Wednesday, October 14, 2009

How Does Usability Engineering Fit Into the Field of Software Engineering?

I just finished reading Usability Engineering Turns 10, a paper from 1996 by Keith Butler. One of the main questions that jumped out at me, as a computer scientist, what how usability engineering can fit into the larger field of software engineering. I suspect things have changed in thirteen years (for example, a company that I did some co-op placements with has changed from being run by the engineers in the nineties to being run by the business and marketing types today, and there are now entire teams of user design experts). Despite this, I have noticed a resistance from some students to even consider making a basic user and task analysis course mandatory, even just for the most relevant streams in our computer science degree.

The usability engineering cycle outlined by Butler is fairly straightforward, and likely looks familiar to software engineers:
  1. User and Task Analysis
  2. Interface Design
  3. Building (Iterative Prototyping)
  4. Usability Evaluation
The design of interfaces wasn't always so focused on the user. This way of thinking seems to have started in the 1940's during the Second World War. The machinery and instrumentation in air planes was beginning to get too complicated for humans to safely operate. Air crews needed protection from extreme environmental conditions as well as operational safety. This lead to a book by Ross McFarland in 1946 called Human Factors in Air Transport Design. The 1960's brought Human Engineering Guide to Equipment Design by Harold Van Cott and Robert Kinkade, which considered the user to be an integral part of the system, the same as the machine parts.

Some interesting key points from the article:
  • The abstract objective of usability engineering is the minimization of cognitive and perceptual overhead required from the user.

  • Intuitive interfaces are the result of designers connecting the layers between the mapping of a user's conceptual model to the functions of the system, the user determining the exact commands and arguments needed to control various functions, and the user's physical execution of the commands.

  • User and task analysis has two objectives: first, to understand the situation as it is, and second, to improve it.

  • Analogies help users connect the software with their mental model of the world. If an analogy is not defined in the software, the user will invent one.

  • The default practice is often assigning only as many functions to the computer as budget and time will allow, but it's better to understand what the computer do better and what humans do better and assign functions accordingly.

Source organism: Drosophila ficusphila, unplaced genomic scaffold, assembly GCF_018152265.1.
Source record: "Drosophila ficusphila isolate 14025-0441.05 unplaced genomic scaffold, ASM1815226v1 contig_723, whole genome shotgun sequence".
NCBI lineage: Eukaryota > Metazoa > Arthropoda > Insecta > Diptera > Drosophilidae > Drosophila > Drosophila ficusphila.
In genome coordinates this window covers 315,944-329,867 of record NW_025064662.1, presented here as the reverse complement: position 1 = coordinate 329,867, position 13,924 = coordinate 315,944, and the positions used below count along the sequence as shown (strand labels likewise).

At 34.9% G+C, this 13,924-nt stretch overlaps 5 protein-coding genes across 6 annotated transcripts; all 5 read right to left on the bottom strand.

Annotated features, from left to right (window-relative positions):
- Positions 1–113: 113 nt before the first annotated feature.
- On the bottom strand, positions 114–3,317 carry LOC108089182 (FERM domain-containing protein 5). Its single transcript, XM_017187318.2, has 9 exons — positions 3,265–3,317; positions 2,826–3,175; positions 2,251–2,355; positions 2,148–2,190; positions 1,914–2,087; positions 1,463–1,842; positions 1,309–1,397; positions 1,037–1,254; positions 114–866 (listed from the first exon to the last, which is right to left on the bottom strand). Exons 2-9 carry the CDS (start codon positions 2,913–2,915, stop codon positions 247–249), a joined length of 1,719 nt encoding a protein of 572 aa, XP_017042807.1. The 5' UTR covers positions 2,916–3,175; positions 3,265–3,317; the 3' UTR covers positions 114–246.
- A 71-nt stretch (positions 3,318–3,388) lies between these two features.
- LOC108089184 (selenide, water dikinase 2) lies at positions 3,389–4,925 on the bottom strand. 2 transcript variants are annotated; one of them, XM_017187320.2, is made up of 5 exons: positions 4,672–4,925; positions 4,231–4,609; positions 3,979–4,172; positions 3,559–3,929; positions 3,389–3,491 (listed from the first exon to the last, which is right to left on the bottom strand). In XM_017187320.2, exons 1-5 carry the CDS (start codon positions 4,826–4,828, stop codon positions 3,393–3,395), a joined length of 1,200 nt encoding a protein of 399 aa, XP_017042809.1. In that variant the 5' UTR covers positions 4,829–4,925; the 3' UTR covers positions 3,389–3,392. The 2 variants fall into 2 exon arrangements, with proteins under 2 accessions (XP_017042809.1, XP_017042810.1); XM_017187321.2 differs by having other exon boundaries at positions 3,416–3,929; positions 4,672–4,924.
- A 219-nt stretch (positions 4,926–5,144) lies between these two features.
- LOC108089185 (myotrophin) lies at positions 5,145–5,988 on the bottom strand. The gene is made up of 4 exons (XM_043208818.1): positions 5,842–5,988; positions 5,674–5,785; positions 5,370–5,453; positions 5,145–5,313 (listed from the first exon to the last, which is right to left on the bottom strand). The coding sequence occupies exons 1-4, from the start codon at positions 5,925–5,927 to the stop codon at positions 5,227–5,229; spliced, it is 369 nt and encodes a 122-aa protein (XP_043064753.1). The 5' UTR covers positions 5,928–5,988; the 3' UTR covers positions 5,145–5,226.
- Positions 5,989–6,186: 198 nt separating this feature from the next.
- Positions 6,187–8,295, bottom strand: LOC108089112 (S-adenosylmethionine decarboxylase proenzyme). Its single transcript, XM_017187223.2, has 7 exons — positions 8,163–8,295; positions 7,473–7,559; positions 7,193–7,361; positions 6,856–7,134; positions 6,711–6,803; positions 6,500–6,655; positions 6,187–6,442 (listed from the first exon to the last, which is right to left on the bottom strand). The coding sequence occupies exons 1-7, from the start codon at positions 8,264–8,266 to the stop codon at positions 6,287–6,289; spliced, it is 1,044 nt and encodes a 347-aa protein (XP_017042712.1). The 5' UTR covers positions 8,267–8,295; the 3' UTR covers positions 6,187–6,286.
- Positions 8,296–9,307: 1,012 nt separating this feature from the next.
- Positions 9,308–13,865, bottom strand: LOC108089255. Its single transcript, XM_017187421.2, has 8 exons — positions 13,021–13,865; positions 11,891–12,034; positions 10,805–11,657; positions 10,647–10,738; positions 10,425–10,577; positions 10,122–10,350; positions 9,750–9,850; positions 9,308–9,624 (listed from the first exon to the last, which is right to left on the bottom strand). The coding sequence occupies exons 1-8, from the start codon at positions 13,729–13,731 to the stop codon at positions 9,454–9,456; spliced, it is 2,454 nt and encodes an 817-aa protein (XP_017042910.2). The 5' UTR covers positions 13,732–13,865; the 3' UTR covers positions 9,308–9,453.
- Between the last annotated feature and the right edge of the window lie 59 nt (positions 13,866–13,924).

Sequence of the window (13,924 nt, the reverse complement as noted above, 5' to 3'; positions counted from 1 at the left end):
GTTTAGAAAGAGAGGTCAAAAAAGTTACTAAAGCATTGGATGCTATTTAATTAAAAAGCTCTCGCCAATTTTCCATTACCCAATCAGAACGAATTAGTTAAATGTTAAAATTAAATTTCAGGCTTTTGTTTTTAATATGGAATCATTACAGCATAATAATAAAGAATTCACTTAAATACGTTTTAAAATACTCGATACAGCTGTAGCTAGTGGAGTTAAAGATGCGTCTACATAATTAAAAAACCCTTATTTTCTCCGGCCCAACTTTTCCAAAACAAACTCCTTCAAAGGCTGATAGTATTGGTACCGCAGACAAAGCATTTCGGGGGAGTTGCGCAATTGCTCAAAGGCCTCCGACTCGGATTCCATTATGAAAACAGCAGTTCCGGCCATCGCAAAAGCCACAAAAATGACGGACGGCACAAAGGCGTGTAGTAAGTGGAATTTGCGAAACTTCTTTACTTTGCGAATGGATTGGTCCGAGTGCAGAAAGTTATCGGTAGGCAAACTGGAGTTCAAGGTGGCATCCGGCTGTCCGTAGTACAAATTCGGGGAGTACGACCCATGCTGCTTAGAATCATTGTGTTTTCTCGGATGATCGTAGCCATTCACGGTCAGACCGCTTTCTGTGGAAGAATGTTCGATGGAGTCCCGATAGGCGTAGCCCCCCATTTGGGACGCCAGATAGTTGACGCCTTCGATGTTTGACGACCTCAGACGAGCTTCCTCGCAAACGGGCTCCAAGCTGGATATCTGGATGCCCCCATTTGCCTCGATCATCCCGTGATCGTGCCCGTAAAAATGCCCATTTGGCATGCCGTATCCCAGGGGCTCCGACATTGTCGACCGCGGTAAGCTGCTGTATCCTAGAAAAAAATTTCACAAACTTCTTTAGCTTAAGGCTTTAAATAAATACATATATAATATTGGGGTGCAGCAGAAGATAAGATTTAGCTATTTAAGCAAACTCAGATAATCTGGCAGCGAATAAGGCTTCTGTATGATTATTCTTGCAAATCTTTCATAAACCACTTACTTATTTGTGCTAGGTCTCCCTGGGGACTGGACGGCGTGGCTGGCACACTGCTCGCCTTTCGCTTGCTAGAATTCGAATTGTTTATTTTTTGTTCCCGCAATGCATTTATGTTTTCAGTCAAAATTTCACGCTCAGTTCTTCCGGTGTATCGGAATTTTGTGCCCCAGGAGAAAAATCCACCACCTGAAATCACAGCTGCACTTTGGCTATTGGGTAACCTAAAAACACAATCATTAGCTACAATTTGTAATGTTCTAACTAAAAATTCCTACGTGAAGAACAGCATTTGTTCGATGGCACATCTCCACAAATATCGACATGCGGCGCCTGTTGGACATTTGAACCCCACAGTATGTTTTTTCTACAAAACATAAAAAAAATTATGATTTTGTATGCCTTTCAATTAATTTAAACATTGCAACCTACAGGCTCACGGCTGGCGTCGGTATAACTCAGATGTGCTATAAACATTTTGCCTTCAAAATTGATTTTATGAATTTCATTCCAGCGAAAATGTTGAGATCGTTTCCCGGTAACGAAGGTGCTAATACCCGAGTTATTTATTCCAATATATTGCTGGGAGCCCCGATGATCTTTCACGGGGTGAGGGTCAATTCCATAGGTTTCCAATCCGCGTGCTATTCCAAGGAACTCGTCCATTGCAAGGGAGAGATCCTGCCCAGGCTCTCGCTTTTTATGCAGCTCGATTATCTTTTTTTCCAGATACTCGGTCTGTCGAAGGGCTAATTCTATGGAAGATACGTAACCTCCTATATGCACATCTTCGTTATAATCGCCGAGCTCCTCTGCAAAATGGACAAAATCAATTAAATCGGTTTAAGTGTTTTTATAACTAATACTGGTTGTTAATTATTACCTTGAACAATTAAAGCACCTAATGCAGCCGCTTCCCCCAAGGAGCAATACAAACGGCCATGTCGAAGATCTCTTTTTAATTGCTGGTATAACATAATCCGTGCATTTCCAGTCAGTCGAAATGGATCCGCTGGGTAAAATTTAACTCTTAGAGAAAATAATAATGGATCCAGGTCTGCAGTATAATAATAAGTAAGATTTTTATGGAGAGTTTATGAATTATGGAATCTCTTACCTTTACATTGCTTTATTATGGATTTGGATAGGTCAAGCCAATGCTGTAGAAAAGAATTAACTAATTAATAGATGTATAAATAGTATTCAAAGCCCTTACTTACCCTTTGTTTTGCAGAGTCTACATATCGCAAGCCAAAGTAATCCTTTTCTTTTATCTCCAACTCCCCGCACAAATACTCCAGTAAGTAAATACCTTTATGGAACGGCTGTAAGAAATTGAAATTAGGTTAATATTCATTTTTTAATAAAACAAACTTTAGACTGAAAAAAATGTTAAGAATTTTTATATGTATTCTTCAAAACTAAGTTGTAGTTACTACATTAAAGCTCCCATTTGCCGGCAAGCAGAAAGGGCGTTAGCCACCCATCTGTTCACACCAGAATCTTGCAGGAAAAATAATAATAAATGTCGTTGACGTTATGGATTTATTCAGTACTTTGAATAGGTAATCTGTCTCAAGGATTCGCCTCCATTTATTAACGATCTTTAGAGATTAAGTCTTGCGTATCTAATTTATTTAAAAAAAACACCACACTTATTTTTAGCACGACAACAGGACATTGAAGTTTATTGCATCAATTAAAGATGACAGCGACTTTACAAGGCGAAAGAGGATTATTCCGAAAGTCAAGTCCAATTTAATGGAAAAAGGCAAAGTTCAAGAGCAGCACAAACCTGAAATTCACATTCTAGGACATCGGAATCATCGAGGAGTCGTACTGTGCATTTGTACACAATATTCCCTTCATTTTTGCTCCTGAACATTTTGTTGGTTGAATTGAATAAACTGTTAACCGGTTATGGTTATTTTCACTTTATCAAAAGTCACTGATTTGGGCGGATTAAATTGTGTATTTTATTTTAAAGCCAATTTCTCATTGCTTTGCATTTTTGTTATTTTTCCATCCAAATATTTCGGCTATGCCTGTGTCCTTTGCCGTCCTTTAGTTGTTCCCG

• When designing layouts and operation of screens in software, the low level details can be worked out using UI standards. Higher level details, on the other hand, are driven by analogy and mental models.
Back to the students who vehemently oppose having any courses that cover this kind of material in a Bachelor of Computer Science. They argue that this isn't computer science and shouldn't be forced upon us. They say that they will never have to be the designer, so why should they have to learn about design?

First of all, a lot of what we learn in computer science could arguably be deemed "not computer science" if one wanted to be particularly pedantic. After all, software engineering isn't about algorithms or system design; it's about engineering processes. Yet software engineering is a course we all have to take it. Wouldn't at least being aware of how the designers came up with their decisions help us develop their vision more accurately?

According to our undergraduate calendar, students in the software engineering stream have to take a quality assurance course. Again, this could argued as something a little less computer science and a little more engineering. If those students learn about what happens during and after development, shouldn't they have the complete picture by learning what comes before?

Here's another good point that Butler makes:
Application development projects, however, must already deal with function, costs, schedule, GUIs, data management, communications, software architecture, methods, tools, standards. Unless part of a comprehensive, integrated approach to application development, usability can easily end up being just one more tail trying to wag the dog.
So in addition to simply having a big-picture understanding of the entire software development process, we have to be careful that the usability design phase doesn't get shoved aside partially due to the attitudes of those on the development side of things. Unless, of course, you think that us programmers can design a perfect product on our own. (Yeah, right.)

Butler sums it up perfectly:
Cultural obstacles in the computing community must be overcome in adding a user-centered perspective to the existing technology-centered focus.
Once again, though I think things have improved, there's still work to do, evidenced by my school colleagues. Here's hoping that one day an introduction to user and task analysis will be on the curriculum of anyone taking a software engineering class.

6 comments:

Matt Villeneuve said...